Former Owner of Rooftop Building Across from Wrigley Field Sentenced to 18 Months for Defrauding Chicago Cubs and Municipal Taxing Agencies
CHICAGO — A federal judge today sentenced the former owner of a rooftop building overlooking Wrigley Field to 18 months in prison for defrauding the Chicago Cubs and municipal taxing agencies.
R. MARC HAMID, 48, of Lincolnwood, was convicted last year on four counts of mail fraud and five counts of illegally structuring financial transactions. U.S. District Judge Thomas M. Durkin imposed the sentence in federal court in Chicago.
“Time and again, Hamid returned to one principle above all others: wherever he thought he could cut corners and put more money in his own pocket, he did it,” Assistant U.S. Attorney Barry Jonas argued in the government’s sentencing memorandum. “If there was a way to benefit himself even if to another’s detriment, he did it.”
The sentence was announced by Zachary T. Fardon, United States Attorney for the Northern District of Illinois; E.C. Woodson, Postal Inspector-in-Charge of the U.S. Postal Inspection Service in Chicago; and James D. Robnett, Special Agent-in-Charge of the Internal Revenue Service Criminal Investigation in Chicago.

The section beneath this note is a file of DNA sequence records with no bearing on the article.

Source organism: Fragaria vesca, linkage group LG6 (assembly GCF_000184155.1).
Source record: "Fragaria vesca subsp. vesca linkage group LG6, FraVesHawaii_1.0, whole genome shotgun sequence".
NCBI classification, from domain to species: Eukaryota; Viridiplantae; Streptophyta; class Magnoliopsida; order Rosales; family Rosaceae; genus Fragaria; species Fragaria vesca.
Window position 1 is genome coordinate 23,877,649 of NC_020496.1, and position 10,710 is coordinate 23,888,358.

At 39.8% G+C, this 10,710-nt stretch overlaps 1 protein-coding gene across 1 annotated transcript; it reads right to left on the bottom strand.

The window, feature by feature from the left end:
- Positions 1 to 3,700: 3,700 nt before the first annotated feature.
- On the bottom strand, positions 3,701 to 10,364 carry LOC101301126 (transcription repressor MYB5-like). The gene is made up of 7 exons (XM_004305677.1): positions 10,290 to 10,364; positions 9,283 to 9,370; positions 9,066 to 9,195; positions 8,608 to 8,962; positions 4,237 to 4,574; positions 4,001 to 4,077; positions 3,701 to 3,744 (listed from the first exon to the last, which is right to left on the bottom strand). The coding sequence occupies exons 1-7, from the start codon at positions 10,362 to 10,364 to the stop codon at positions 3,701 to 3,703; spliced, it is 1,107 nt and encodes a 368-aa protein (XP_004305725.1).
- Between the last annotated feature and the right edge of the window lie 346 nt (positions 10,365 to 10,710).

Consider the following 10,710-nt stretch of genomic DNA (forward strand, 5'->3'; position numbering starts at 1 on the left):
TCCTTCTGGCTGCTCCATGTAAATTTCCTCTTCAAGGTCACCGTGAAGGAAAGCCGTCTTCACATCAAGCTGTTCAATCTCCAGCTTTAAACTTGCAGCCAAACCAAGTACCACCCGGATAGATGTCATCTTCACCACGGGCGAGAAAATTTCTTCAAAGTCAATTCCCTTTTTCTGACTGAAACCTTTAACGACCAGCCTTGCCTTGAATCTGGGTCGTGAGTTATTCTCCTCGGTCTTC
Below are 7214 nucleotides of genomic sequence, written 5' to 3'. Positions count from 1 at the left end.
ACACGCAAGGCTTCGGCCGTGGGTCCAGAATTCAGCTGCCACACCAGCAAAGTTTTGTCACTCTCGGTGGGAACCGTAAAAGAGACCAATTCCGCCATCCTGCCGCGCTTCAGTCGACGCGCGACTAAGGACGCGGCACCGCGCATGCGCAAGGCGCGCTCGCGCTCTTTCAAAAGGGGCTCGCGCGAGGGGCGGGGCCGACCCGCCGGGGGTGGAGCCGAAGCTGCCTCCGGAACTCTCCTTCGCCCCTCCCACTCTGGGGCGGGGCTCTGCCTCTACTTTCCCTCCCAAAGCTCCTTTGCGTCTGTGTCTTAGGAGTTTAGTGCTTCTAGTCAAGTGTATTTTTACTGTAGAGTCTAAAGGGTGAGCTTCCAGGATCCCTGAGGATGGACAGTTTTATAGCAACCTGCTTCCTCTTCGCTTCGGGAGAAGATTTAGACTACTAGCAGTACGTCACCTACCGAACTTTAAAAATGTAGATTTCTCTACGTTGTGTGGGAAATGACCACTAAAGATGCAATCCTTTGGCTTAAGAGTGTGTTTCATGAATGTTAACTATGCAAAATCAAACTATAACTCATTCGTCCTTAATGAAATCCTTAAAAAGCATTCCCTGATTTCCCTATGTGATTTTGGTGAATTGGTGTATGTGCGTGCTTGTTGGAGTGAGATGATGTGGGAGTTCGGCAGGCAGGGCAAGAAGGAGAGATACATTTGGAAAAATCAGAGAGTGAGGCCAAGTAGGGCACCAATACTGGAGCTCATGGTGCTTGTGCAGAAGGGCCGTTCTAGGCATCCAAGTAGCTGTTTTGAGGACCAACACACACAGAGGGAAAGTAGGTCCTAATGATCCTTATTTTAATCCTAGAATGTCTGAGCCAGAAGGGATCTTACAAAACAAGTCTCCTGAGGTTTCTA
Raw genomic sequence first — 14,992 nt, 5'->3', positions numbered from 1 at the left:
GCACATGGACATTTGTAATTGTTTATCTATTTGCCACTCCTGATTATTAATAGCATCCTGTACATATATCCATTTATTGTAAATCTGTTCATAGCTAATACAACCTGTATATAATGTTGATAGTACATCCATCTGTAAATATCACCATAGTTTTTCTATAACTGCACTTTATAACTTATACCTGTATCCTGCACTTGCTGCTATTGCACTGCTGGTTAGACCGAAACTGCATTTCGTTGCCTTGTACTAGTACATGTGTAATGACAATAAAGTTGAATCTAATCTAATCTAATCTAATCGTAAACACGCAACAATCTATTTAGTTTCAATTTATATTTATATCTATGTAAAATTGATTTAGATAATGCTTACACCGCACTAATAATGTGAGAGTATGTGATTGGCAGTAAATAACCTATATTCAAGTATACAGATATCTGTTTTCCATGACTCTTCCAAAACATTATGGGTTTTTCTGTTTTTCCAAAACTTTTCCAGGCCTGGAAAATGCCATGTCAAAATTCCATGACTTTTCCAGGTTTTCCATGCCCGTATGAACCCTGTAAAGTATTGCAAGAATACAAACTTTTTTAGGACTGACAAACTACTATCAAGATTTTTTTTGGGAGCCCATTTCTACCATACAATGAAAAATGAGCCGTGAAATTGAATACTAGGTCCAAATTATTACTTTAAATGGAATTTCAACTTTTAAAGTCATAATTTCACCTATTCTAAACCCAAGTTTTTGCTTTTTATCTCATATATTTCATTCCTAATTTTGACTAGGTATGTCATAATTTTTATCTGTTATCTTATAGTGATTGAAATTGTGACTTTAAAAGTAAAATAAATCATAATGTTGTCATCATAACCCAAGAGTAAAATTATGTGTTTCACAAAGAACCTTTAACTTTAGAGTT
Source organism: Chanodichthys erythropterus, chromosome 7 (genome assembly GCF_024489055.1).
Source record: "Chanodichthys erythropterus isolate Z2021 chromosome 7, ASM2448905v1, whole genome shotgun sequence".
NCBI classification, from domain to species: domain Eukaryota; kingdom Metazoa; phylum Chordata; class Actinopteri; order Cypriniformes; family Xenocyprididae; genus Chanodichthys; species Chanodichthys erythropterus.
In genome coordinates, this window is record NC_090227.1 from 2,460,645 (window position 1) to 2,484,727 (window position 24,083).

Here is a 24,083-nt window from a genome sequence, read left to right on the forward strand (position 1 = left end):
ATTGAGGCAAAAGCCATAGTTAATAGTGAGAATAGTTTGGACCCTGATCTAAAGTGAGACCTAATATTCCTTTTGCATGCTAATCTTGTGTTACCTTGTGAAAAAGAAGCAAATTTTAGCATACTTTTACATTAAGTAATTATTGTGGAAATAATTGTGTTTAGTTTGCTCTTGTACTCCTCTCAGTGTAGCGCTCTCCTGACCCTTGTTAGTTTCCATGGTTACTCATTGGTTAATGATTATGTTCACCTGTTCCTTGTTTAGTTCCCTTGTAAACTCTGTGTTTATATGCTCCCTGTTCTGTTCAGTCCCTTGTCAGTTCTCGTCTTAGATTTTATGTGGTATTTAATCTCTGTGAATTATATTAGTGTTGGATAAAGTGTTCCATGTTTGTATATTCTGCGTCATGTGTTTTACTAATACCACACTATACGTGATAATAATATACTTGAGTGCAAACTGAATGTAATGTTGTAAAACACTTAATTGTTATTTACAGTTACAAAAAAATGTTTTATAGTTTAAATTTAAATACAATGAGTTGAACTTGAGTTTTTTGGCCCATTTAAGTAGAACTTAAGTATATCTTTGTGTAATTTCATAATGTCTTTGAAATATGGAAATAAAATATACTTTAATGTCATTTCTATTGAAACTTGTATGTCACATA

Hamid was a licensed Illinois attorney and a former owner and operator of Right Field Rooftops LLC, which did business as Skybox on Sheffield, a rooftop entertainment venue located across the street from Wrigley Field’s right field wall. Hamid also owned and operated JustGreatTickets.com Inc. and Just Great Seats LLC, companies that purchased and re-sold tickets to entertainment and sporting events.
Skybox on Sheffield and other rooftop venues surrounding Wrigley Field had an agreement with the Cubs that required, among other things, that each rooftop pay the Cubs a royalty of 17% of their gross annual revenues. In addition, Cook County and the city of Chicago required the rooftops to pay an amusement tax on admission fees, and to report its amusement tax returns to the municipalities. The state of Illinois also required Skybox on Sheffield to file sales tax returns and to pay the state a certain dollar amount per ticket sold.
Evidence at Hamid’s nine-day trial revealed that for the years 2008 through 2011, Hamid caused Skybox on Sheffield to submit false annual royalty statements to the Cubs that under-reported attendance figures by thousands of paid attendees, and under-reported gross revenues by $1.4 million. At Hamid’s direction, sales from Skybox on Sheffield were diverted to the two ticket companies, thus concealing from the Cubs, Cook County and the city of Chicago Skybox on Sheffield’s true revenue.
Hamid’s accountant, JOSEPH GURDAK, further reduced the attendance and revenue figures reported to the Cubs. Gurdak pleaded guilty last year to one count of mail fraud and one count of willfully filing a false income tax return.
The government is represented by Mr. Jonas and Assistant U.S. Attorneys Sean Driscoll and Katherine Welsh.